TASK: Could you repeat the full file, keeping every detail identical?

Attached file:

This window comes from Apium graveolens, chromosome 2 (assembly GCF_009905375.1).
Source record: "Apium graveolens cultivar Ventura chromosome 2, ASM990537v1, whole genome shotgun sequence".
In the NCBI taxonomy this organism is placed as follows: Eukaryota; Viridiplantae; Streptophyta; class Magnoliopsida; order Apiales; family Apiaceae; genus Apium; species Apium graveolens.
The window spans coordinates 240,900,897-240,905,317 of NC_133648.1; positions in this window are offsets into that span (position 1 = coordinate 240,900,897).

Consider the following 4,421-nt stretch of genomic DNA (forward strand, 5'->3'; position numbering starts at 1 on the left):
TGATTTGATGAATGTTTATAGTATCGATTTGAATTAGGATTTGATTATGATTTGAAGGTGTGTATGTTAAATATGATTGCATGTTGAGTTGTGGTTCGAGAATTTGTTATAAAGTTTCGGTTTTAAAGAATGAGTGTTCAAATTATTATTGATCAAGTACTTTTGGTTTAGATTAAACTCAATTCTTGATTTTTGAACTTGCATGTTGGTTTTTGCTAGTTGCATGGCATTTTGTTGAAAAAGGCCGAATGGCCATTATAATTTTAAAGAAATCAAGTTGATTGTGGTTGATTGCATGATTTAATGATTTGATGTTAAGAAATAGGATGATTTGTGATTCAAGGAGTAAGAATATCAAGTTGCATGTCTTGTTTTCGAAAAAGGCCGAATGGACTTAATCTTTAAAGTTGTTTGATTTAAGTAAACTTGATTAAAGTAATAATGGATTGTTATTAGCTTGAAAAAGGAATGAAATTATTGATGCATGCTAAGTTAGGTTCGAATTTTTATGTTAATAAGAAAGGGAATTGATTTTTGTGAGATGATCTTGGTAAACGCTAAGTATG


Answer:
This window comes from Apium graveolens, chromosome 2 (assembly GCF_009905375.1).
Source record: "Apium graveolens cultivar Ventura chromosome 2, ASM990537v1, whole genome shotgun sequence".
In the NCBI taxonomy this organism is placed as follows: Eukaryota; Viridiplantae; Streptophyta; class Magnoliopsida; order Apiales; family Apiaceae; genus Apium; species Apium graveolens.
The window spans coordinates 240,900,897-240,905,317 of NC_133648.1; positions in this window are offsets into that span (position 1 = coordinate 240,900,897).

Consider the following 4,421-nt stretch of genomic DNA (forward strand, 5'->3'; position numbering starts at 1 on the left):
TGATTTGATGAATGTTTATAGTATCGATTTGAATTAGGATTTGATTATGATTTGAAGGTGTGTATGTTAAATATGATTGCATGTTGAGTTGTGGTTCGAGAATTTGTTATAAAGTTTCGGTTTTAAAGAATGAGTGTTCAAATTATTATTGATCAAGTACTTTTGGTTTAGATTAAACTCAATTCTTGATTTTTGAACTTGCATGTTGGTTTTTGCTAGTTGCATGGCATTTTGTTGAAAAAGGCCGAATGGCCATTATAATTTTAAAGAAATCAAGTTGATTGTGGTTGATTGCATGATTTAATGATTTGATGTTAAGAAATAGGATGATTTGTGATTCAAGGAGTAAGAATATCAAGTTGCATGTCTTGTTTTCGAAAAAGGCCGAATGGACTTAATCTTTAAAGTTGTTTGATTTAAGTAAACTTGATTAAAGTAATAATGGATTGTTATTAGCTTGAAAAAGGAATGAAATTATTGATGCATGCTAAGTTAGGTTCGAATTTTTATGTTAATAAGAAAGGGAATTGATTTTTGTGAGATGATCTTGGTAAACGCTAAGTATG